Bogotá has joined a growing number of “intelligent cities” with the launch Wednesday of the first electric bike sharing venture created by the city’s electric utility CODENSA, supermarket chain Carulla and Bicycle Capital. With corporate sponsor, Scotiabank Colpatria, the bright red bikes will be available to anyone with a cell phone as the BiciCo App (available on Android and iOS) requires a simple registration and a credit card.

The 50 electric bikes will be located in six strategic Carullas across the city and once the registration process is completed, by scanning a QR code on the bike, the battery lights up and riders are free to begin moving around the city on an environmentally friendly form of transportation. The service will be operational as of 6:00 am and all bikes must be returned to a Carulla by 8:00 pm, in order for CODENSA to power them overnight. The cost of using the bike depends on one’s time necessity, beginning with $2,800 pesos for a half-hour, $25,000 pesos for a day, as well as option to pre-pay for a month ($60,000 pesos) which entitles users four 30-minute rides every day. The Carullas where the e-bikes are located are Retiro, Quinta Camacho, Calle 140, Calle 110, Carrulla FreshMarket 102 and FreshMarket Pepe Sierra.

For the corporate partners, the aim is to incorporate more e-bikes as Bogotanos begin to experience the ease of electric-assisted pedals, and which means that riding to work doesn’t entail a physical workout, change of clean clothes, even a shower. The e-bikes reach a maximum speed of 20-kilometers per hour and are as manoeuverable as a regular bike. Similar e-bike ventures are popular in New York, London, Berlin, Amsterdam, and Barcelona. In Toronto, renting an e-bike for the day will cost an average of US$28.00 dollars, and in London, an average of £45 pounds (US$57,00), so for the peso equivalent of US$7,00 you can ride for 14 hours along all the city’s bicycle paths – ciclorutas – and run errands without waiting for a cab or dealing with TransMilenio.

“We are very pleased to have achieved an alliance that directly benefits the people of Bogotá and promotes electric mobility,” remarked CODENSA’s Carlos Mario Restrepo. “We want to continue contributing to the transformation of Bogotá as an intelligent city and a more sustainable place for inhabitants. This pilot project is proof of the importance of a ‘sharing economy’ that is sustainable,” he said. CODENSA also envisions an electric transformation for the city as Bogotanos see that they are not just in the business of delivering energy, but clean energy solutions. “This initiative is also about forming intelligent citizens,” said Restrepo.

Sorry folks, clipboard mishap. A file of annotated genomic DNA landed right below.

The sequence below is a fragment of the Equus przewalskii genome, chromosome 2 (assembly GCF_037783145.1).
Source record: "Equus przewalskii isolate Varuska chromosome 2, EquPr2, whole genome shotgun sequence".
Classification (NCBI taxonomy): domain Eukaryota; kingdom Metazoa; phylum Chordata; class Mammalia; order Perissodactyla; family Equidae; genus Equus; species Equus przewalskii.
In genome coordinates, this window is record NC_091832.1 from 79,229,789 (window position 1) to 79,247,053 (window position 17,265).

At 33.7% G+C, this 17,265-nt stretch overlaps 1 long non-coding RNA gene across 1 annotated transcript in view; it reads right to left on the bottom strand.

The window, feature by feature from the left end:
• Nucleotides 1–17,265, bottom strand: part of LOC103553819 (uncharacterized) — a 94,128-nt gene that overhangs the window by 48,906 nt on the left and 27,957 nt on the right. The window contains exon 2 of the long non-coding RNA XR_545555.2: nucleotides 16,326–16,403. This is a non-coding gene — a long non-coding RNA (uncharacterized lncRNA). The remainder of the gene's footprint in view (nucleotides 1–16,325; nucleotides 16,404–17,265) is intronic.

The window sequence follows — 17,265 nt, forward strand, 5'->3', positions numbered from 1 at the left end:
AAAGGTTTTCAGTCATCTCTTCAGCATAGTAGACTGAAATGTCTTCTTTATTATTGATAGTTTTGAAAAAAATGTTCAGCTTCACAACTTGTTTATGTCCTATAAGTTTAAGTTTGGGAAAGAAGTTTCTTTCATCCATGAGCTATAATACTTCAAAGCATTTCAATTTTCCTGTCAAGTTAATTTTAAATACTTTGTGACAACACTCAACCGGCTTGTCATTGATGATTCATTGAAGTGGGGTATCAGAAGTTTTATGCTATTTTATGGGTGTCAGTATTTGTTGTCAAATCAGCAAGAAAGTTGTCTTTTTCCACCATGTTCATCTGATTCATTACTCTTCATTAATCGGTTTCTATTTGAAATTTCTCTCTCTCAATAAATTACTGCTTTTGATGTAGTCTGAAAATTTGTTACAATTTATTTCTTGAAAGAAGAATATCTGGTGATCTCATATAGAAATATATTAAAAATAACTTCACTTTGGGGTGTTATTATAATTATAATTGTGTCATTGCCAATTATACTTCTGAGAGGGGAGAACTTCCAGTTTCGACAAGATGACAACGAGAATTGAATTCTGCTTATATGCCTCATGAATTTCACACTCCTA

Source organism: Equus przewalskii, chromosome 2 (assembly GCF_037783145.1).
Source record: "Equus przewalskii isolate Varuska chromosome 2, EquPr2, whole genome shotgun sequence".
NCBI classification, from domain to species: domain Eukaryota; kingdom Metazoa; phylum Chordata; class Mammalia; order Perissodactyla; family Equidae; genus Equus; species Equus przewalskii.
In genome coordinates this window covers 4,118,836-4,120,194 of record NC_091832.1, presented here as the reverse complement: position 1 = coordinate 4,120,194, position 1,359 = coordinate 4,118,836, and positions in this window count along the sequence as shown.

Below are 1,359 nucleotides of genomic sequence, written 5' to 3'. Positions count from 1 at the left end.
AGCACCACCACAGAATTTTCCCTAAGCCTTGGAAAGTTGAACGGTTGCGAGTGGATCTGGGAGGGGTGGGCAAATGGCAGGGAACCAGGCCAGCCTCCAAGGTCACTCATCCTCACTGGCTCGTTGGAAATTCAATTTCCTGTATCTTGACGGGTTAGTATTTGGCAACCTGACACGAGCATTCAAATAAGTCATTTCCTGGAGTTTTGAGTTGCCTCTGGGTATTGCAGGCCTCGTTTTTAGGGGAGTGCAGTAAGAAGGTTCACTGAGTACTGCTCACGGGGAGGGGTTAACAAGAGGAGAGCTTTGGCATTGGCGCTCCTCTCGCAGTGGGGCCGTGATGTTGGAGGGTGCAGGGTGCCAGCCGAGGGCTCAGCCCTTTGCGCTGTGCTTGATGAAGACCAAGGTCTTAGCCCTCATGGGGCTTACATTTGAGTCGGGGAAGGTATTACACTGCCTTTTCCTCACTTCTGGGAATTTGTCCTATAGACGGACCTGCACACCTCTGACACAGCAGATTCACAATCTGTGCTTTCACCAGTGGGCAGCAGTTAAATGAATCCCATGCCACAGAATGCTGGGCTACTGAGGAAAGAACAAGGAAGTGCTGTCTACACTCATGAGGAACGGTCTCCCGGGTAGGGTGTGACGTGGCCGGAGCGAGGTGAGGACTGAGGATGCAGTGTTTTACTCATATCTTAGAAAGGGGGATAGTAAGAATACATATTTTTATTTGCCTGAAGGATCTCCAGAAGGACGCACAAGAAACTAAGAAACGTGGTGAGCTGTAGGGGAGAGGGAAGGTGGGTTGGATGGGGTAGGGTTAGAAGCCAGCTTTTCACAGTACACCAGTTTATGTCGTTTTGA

For Scotiabank Colpatria, the e-bike project shows how the financial sector can invest in start-ups with innovative ideas that benefit communities. “This alliance is an opportunity that allows Scotiabank Colpatria to contribute from a business perspective to the challenges of climate change and sustainable development,” said Mario Fonseca, vice-president of the consumer division of the Canadian-Colombian bank. “It’s an ambitious project committed to friendly mobility, a healthy community, and a cleaner planet.”

Guillaume Seneclauze, General Manager of Carulla, says the e-bikes are aligned with a brand that looks to promote a healthy lifestyle with food. The company recently inaugurated their second FreshMarket outlet, where clients can find more varieties of organically-grown produce and non-processed products.

The 250 Watt powered bikes are the result of a project that began two years ago when Bicycle Capital, a Bogotá-based company that promotes cycling as alternative transportion, approached CODENSA with an idea to develop a user-friendly App to encourage more people to get on two wheels in a city that has 540-kilometers of designated bike lanes. “Bogotá is the flagship city of cycling in Latin America with its ideal climate, savannah, and major traffic problems,” remarked Camilo Rueda of Bicycle Capital, stating also, that of the 800,000 trips made every day by Bogotanos, 56,000 (7%) are on bikes. “We want to be part of a transformation in Bogotá in order to encourage more citizens who don’t normally ride, to see for themselves the benefits of using these red e-bikes that are very ‘green’.”